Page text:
The Death and Life of American City-Planning Journalism
Michael Miner has a short post today about how the Chicago-based American Planning Association—an excellent resource—has put its journalism awards on hiatus because entries fell from 60-70 a year to almost none. Miner and APA director of publications Sylvia Lewis surmise that it's for two reasons: cutbacks have led not just to a decline in big-picture urban-planning investigative series, but also to newspapers submitting entries to only the most prominent awards, like the Pulitzers. And I have to admit I didn't know the APA had journalism awards, despite the fact that I read quite a bit about urban planning.
But assume the former is also true, that there are fewer series like the Sun-Times's APA award-winning 2003 series on the Plan for Transformation. That might be true, just judging from my own personal reading habits. But also judging from those, I read much more about urban and regional planning than I did when the APA was ostensibly getting much more work from newspapers. Some of that may be a shift in interests, but we also seem to be going through a period of increasing, and increasingly good, coverage of urban planning from online-only sources, provided by both established institutions and interested observers.
* The Atlantic recently launched an entire site dedicated, broadly speaking, to urban planning, The Atlantic Cities. And it's very broad: a tiny art project in Memphis that hides a brownfield; the cost of walkable neighborhoods; slum evictions in Nairobi; gentrification in D.C. in its recessionary boom; a community garden in a parking garage.
* Scale is a curious aspect of urban-planning blogging. As an example, Peopling Places, a blog run by Lynn Stevens, an McHenry County urban planner living in Logan Square, focused attention on the "pedestrian street" designation of a stretch of Milwaukee Avenue in the wake of a planned update to the McDonald's in the neighborhood, which generated further, extensive discussion. It's an extraordinarly small-bore issue—the zoning of one tiny stretch of the city—but it contains a whole world of urbanism.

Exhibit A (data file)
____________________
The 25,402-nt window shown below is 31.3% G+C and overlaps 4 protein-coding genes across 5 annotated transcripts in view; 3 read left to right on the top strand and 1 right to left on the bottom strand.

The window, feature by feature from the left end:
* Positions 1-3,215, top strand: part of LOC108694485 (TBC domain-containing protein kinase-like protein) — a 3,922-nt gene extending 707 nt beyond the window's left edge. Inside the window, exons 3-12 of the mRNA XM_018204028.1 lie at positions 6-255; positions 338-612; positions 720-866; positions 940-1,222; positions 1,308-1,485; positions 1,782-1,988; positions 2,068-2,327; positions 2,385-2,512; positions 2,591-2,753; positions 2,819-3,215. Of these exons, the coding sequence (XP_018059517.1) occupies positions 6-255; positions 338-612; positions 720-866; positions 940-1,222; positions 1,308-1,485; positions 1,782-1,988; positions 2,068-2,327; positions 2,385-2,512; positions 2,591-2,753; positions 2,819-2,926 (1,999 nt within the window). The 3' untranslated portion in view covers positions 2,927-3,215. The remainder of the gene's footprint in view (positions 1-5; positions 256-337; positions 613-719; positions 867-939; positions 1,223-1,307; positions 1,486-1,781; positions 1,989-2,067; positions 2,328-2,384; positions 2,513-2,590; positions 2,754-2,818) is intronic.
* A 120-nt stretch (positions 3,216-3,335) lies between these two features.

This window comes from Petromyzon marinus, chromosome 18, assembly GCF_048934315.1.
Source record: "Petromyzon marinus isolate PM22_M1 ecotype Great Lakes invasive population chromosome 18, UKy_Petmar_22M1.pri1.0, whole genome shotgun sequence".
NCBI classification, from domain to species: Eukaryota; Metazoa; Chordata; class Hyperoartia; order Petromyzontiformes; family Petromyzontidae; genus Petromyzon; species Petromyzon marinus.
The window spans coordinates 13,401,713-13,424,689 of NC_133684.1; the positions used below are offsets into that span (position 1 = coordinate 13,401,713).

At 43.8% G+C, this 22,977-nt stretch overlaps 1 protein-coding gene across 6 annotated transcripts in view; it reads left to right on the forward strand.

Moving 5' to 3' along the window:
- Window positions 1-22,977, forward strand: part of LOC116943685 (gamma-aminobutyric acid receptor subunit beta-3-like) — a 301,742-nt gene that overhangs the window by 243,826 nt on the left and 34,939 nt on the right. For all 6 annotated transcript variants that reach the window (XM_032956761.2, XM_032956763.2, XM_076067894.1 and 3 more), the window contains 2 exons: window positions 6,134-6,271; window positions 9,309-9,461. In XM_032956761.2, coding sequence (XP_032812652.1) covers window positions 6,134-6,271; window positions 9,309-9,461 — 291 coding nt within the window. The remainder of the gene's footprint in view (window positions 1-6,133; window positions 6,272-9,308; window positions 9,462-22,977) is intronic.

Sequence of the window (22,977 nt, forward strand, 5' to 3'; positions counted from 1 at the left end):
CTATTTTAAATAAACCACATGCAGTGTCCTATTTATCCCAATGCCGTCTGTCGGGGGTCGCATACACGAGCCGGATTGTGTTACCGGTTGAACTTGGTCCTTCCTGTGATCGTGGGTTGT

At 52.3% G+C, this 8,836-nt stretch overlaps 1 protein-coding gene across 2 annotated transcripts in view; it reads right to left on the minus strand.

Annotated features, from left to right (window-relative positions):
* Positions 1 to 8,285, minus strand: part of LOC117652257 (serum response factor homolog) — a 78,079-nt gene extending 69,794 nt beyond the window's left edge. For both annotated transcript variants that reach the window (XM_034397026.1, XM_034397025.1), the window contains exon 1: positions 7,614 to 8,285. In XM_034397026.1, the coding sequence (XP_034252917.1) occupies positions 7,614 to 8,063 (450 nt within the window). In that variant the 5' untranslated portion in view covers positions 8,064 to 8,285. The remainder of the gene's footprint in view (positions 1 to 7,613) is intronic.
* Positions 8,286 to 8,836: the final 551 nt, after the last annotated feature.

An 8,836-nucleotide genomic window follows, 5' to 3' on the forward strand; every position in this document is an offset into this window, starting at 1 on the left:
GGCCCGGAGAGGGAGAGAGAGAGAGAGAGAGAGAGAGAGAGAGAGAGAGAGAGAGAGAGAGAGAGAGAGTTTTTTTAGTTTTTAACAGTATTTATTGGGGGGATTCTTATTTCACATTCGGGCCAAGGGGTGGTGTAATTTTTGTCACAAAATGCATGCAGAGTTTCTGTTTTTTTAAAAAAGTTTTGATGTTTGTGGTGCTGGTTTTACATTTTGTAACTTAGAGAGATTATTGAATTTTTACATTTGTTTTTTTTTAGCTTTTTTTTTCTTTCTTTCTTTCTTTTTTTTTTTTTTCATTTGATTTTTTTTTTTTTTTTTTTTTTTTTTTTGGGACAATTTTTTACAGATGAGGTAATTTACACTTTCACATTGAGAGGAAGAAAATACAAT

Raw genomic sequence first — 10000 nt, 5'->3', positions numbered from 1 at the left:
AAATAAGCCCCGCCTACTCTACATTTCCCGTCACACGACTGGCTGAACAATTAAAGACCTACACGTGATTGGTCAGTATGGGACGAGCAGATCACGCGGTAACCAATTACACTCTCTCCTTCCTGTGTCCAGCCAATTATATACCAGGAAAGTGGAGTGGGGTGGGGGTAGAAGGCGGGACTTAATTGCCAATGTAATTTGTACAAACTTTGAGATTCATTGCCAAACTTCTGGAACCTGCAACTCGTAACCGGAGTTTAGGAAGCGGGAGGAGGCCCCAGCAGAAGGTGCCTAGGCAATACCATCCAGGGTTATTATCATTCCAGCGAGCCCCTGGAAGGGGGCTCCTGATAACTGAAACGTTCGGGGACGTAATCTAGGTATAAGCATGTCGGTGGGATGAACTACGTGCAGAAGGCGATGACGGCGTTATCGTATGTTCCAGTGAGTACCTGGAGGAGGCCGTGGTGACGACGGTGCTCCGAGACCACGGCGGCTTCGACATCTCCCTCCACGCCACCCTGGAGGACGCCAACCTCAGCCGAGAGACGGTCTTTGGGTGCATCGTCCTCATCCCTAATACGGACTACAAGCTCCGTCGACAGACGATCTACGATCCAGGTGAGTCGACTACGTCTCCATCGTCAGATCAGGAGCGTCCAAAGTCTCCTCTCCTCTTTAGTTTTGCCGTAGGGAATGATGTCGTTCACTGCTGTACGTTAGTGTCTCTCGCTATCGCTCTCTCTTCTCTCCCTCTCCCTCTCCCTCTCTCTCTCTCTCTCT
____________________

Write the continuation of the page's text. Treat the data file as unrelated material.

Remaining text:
* Major cities support an extensive network of urban-planning bloggers. One of the best is Greater Greater Washington, about D.C. and its suburbs. It's a big group blog founded by a former Google project manager, with several posts a day on a variety of topics: a crack-house "abandonminium," bus rapid transit, urban planning and public health.
* Chicago has Grid Chicago, about transportation writ large. Sometimes the posts are tightly focused, like an examination of the new Halsted bridge or the redesign of the Milwaukee-Wood-Wolcott intersection; others are extensively researched coverage of major city issues, like their excellent coverage of the speed-camera ordinance.
From my—again, anecdotal and personal—observations, the extensive, big-picture coverage of the newspapers the APA used to honor has given way to fine-grained, ongoing coverage, the forest for the trees. It's a significant tradeoff: investigation for analytics, neighborhood for city, breadth for depth. There are advantages and disadvantages to both. I'm more conscious of urban planning in my daily life, like traffic calming, bad intersections, and the like, thanks to the immersive consistency of urban-planning writers and bloggers. On the flip side, it's so detailed and focused that I fear it doesn't reach a broad audience.
But there's a role for both. In The Power Broker, Robert Caro's history of urban planner Robert Moses and his footprint on the city, Caro details how Moses's works were far too extensive for a single reporter or series, so competing reporters actually divided the reporting up amongst themselves. That grew into more extensive reporting, and later Caro's masterpiece. There's a lot to lament about the decline of large-scale urban-planning reporting, but the urban-planning blogosphere is still young, and encouragingly robust.
Photograph: akasped (CC by 2.0)